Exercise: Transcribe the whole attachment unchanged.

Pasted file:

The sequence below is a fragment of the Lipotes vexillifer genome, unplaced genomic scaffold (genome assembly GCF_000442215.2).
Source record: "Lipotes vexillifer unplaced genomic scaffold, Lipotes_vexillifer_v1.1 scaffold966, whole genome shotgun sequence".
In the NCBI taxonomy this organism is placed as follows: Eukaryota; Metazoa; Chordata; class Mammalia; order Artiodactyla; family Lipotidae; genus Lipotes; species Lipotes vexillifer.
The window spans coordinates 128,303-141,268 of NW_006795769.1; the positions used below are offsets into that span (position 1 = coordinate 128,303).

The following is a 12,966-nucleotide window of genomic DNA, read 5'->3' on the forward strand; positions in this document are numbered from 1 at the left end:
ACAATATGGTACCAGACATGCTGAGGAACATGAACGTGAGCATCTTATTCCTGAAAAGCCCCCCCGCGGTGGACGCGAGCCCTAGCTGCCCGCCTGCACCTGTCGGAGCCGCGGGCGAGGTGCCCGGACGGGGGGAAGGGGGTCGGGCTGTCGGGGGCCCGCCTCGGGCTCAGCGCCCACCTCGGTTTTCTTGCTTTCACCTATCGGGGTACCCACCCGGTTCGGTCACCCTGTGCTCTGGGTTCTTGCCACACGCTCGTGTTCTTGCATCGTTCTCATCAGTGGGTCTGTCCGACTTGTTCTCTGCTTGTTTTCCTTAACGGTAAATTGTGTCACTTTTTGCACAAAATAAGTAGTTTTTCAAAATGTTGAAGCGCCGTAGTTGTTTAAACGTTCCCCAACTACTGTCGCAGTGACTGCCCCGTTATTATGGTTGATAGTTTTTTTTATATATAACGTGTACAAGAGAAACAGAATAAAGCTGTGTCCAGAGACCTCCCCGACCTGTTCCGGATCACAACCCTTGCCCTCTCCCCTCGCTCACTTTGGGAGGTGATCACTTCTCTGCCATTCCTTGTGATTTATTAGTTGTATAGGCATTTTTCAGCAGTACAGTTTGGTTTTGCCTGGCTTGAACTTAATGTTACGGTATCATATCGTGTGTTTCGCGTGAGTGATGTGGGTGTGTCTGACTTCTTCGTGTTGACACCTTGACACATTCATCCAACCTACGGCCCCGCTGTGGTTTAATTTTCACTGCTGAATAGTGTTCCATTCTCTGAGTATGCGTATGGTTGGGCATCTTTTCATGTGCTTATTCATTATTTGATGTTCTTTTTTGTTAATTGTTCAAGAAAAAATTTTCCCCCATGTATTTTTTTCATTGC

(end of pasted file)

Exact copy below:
The sequence below is a fragment of the Lipotes vexillifer genome, unplaced genomic scaffold (genome assembly GCF_000442215.2).
Source record: "Lipotes vexillifer unplaced genomic scaffold, Lipotes_vexillifer_v1.1 scaffold966, whole genome shotgun sequence".
In the NCBI taxonomy this organism is placed as follows: Eukaryota; Metazoa; Chordata; class Mammalia; order Artiodactyla; family Lipotidae; genus Lipotes; species Lipotes vexillifer.
The window spans coordinates 128,303-141,268 of NW_006795769.1; the positions used below are offsets into that span (position 1 = coordinate 128,303).

The following is a 12,966-nucleotide window of genomic DNA, read 5'->3' on the forward strand; positions in this document are numbered from 1 at the left end:
ACAATATGGTACCAGACATGCTGAGGAACATGAACGTGAGCATCTTATTCCTGAAAAGCCCCCCCGCGGTGGACGCGAGCCCTAGCTGCCCGCCTGCACCTGTCGGAGCCGCGGGCGAGGTGCCCGGACGGGGGGAAGGGGGTCGGGCTGTCGGGGGCCCGCCTCGGGCTCAGCGCCCACCTCGGTTTTCTTGCTTTCACCTATCGGGGTACCCACCCGGTTCGGTCACCCTGTGCTCTGGGTTCTTGCCACACGCTCGTGTTCTTGCATCGTTCTCATCAGTGGGTCTGTCCGACTTGTTCTCTGCTTGTTTTCCTTAACGGTAAATTGTGTCACTTTTTGCACAAAATAAGTAGTTTTTCAAAATGTTGAAGCGCCGTAGTTGTTTAAACGTTCCCCAACTACTGTCGCAGTGACTGCCCCGTTATTATGGTTGATAGTTTTTTTTATATATAACGTGTACAAGAGAAACAGAATAAAGCTGTGTCCAGAGACCTCCCCGACCTGTTCCGGATCACAACCCTTGCCCTCTCCCCTCGCTCACTTTGGGAGGTGATCACTTCTCTGCCATTCCTTGTGATTTATTAGTTGTATAGGCATTTTTCAGCAGTACAGTTTGGTTTTGCCTGGCTTGAACTTAATGTTACGGTATCATATCGTGTGTTTCGCGTGAGTGATGTGGGTGTGTCTGACTTCTTCGTGTTGACACCTTGACACATTCATCCAACCTACGGCCCCGCTGTGGTTTAATTTTCACTGCTGAATAGTGTTCCATTCTCTGAGTATGCGTATGGTTGGGCATCTTTTCATGTGCTTATTCATTATTTGATGTTCTTTTTTGTTAATTGTTCAAGAAAAAATTTTCCCCCATGTATTTTTTTCATTGC